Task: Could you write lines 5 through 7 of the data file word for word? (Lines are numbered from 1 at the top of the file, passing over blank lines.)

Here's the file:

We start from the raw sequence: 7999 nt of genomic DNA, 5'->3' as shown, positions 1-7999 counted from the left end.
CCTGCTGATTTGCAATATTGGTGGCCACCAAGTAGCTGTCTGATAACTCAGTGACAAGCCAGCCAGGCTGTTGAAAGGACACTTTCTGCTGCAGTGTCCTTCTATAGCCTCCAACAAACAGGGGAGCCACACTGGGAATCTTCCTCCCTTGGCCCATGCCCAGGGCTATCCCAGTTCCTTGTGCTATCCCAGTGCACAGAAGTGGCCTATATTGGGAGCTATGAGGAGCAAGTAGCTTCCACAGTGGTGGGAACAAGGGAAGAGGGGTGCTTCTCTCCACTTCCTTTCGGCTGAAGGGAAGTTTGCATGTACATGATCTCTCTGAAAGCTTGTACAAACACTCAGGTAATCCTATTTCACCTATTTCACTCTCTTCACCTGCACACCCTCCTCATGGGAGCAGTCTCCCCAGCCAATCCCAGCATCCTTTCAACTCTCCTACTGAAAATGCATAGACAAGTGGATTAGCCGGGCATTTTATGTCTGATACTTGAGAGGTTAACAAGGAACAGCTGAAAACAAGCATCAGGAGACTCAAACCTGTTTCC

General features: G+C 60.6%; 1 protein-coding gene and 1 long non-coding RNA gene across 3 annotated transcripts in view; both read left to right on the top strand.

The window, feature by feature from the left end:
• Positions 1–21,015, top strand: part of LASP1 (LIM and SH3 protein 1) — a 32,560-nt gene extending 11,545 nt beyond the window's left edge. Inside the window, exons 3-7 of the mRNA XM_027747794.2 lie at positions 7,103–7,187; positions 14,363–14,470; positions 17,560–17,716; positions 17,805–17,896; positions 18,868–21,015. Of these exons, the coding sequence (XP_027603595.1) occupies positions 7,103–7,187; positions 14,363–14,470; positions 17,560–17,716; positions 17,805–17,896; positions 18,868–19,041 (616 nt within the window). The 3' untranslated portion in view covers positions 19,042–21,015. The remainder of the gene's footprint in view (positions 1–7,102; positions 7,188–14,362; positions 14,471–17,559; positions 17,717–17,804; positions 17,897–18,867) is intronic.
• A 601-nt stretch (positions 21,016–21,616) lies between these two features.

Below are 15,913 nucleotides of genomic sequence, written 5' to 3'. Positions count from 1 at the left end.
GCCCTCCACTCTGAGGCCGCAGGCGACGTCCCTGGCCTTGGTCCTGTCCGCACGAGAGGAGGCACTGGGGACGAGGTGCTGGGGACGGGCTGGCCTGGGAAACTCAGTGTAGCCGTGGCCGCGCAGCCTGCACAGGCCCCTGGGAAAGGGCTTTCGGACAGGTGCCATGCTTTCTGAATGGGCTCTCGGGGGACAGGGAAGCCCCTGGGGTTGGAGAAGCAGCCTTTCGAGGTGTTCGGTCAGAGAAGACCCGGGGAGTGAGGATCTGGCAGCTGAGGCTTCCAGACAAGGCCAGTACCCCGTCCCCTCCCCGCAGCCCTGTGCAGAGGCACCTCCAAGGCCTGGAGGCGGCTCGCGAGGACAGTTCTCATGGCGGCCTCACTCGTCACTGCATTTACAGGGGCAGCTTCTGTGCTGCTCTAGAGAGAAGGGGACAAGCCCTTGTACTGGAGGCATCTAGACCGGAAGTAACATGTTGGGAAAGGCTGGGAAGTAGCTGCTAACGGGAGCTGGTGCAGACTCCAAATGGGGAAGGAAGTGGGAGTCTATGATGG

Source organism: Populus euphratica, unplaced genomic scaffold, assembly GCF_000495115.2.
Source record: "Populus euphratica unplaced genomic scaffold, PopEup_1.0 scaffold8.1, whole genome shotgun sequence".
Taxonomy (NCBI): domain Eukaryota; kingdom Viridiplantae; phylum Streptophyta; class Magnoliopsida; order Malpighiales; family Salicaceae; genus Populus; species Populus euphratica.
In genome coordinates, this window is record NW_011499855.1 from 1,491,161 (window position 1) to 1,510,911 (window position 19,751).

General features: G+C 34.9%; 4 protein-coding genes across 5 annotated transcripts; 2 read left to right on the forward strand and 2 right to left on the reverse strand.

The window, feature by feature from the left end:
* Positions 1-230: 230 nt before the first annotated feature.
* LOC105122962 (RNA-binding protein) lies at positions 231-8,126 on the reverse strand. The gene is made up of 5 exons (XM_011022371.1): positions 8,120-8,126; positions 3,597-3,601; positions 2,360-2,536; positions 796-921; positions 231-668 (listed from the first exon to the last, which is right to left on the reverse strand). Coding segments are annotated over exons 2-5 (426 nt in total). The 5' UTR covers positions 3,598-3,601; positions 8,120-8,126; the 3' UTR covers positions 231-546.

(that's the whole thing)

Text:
• Positions 1–21,015, top strand: part of LASP1 (LIM and SH3 protein 1) — a 32,560-nt gene extending 11,545 nt beyond the window's left edge. Inside the window, exons 3-7 of the mRNA XM_027747794.2 lie at positions 7,103–7,187; positions 14,363–14,470; positions 17,560–17,716; positions 17,805–17,896; positions 18,868–21,015. Of these exons, the coding sequence (XP_027603595.1) occupies positions 7,103–7,187; positions 14,363–14,470; positions 17,560–17,716; positions 17,805–17,896; positions 18,868–19,041 (616 nt within the window). The 3' untranslated portion in view covers positions 19,042–21,015. The remainder of the gene's footprint in view (positions 1–7,102; positions 7,188–14,362; positions 14,471–17,559; positions 17,717–17,804; positions 17,897–18,867) is intronic.
• A 601-nt stretch (positions 21,016–21,616) lies between these two features.

Below are 15,913 nucleotides of genomic sequence, written 5' to 3'. Positions count from 1 at the left end.